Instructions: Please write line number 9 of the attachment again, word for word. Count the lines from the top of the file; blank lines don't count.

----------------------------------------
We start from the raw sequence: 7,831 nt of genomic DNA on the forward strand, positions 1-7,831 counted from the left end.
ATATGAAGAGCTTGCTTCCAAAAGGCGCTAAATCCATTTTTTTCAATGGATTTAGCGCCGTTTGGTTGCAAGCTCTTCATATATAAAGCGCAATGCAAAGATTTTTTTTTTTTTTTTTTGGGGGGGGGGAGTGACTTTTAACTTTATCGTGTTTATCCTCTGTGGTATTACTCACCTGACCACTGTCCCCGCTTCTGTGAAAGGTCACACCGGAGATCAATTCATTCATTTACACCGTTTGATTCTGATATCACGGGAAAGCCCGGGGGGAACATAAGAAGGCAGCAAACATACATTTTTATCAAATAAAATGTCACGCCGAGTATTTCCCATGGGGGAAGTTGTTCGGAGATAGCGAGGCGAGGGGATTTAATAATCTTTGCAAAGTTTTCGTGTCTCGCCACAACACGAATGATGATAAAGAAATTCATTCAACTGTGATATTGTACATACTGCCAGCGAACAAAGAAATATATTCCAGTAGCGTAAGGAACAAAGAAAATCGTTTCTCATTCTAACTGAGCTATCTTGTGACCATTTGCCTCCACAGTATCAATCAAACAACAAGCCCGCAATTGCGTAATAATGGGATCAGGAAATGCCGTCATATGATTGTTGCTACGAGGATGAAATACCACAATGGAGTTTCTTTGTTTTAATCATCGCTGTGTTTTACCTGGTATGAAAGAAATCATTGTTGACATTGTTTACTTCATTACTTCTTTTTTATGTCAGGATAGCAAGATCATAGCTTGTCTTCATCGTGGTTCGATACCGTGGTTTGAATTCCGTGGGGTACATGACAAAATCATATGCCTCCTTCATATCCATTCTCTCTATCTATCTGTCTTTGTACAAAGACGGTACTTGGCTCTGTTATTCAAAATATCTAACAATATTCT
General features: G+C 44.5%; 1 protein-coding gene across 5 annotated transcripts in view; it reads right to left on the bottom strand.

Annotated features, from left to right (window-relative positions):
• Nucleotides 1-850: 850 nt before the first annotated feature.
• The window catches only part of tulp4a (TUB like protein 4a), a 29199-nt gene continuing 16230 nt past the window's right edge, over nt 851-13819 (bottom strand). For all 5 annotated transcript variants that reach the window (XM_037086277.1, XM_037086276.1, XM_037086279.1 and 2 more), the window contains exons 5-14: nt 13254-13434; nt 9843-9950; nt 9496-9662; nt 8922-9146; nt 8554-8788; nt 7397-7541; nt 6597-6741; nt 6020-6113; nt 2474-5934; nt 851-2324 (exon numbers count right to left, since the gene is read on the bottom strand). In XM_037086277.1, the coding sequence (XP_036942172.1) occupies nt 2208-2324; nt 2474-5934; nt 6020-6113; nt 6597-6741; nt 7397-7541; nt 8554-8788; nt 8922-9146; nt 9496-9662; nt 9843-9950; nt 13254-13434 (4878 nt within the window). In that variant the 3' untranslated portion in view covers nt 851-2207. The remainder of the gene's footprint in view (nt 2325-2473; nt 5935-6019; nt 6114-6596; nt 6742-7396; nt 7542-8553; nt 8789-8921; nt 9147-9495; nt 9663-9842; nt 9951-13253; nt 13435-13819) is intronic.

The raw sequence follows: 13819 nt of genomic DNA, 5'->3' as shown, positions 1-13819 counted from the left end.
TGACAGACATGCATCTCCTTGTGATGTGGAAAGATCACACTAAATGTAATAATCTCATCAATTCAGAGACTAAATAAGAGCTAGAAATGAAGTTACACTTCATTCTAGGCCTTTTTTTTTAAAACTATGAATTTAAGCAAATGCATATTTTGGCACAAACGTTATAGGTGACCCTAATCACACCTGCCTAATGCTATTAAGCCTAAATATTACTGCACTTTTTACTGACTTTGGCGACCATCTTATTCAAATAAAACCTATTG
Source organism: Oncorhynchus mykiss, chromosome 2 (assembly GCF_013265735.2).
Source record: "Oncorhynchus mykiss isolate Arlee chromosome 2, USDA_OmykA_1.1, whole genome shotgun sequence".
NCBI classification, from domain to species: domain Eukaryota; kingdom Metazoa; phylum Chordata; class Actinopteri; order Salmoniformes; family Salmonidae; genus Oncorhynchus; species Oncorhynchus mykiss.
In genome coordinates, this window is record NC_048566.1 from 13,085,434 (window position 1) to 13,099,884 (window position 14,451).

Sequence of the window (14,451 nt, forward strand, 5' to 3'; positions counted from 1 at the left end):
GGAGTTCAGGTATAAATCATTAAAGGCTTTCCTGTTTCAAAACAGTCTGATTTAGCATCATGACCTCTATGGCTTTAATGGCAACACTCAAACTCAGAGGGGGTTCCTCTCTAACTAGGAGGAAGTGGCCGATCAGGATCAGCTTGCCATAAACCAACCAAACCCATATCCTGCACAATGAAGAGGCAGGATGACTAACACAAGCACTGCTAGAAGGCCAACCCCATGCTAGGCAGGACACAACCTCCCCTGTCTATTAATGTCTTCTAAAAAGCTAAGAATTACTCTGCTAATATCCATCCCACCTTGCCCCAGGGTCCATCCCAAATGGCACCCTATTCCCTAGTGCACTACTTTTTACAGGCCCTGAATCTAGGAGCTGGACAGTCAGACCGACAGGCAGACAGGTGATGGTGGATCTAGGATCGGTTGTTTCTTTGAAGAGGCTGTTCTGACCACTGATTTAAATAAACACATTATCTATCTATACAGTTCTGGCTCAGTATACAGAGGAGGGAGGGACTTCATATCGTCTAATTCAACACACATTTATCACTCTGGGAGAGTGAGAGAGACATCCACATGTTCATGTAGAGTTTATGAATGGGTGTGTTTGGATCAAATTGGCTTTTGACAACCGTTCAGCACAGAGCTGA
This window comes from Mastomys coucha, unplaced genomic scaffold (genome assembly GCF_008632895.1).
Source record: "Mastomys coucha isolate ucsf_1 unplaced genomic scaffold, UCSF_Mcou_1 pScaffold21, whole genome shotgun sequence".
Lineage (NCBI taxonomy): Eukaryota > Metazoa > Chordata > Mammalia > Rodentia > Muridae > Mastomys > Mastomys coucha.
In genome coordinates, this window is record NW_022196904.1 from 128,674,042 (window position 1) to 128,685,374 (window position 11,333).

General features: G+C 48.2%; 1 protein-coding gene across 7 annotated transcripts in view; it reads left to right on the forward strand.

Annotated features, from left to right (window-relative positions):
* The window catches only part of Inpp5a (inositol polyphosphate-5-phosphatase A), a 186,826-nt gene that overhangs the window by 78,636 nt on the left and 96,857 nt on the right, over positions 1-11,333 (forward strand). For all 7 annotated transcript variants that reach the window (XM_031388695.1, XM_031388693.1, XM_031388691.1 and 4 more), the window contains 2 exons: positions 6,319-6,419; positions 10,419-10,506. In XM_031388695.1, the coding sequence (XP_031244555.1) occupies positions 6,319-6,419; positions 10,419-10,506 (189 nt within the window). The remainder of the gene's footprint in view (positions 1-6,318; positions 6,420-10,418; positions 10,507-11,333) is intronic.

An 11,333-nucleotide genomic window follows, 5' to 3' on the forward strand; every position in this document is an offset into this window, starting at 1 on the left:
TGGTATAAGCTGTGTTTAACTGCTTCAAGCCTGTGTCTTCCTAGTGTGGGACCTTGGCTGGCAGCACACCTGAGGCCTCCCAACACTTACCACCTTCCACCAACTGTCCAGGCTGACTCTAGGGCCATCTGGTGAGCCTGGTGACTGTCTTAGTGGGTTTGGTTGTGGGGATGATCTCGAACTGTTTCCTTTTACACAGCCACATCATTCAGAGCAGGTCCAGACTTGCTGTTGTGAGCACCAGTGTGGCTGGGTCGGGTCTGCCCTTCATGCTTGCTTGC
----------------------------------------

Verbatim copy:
Source organism: Oncorhynchus mykiss, chromosome 2 (assembly GCF_013265735.2).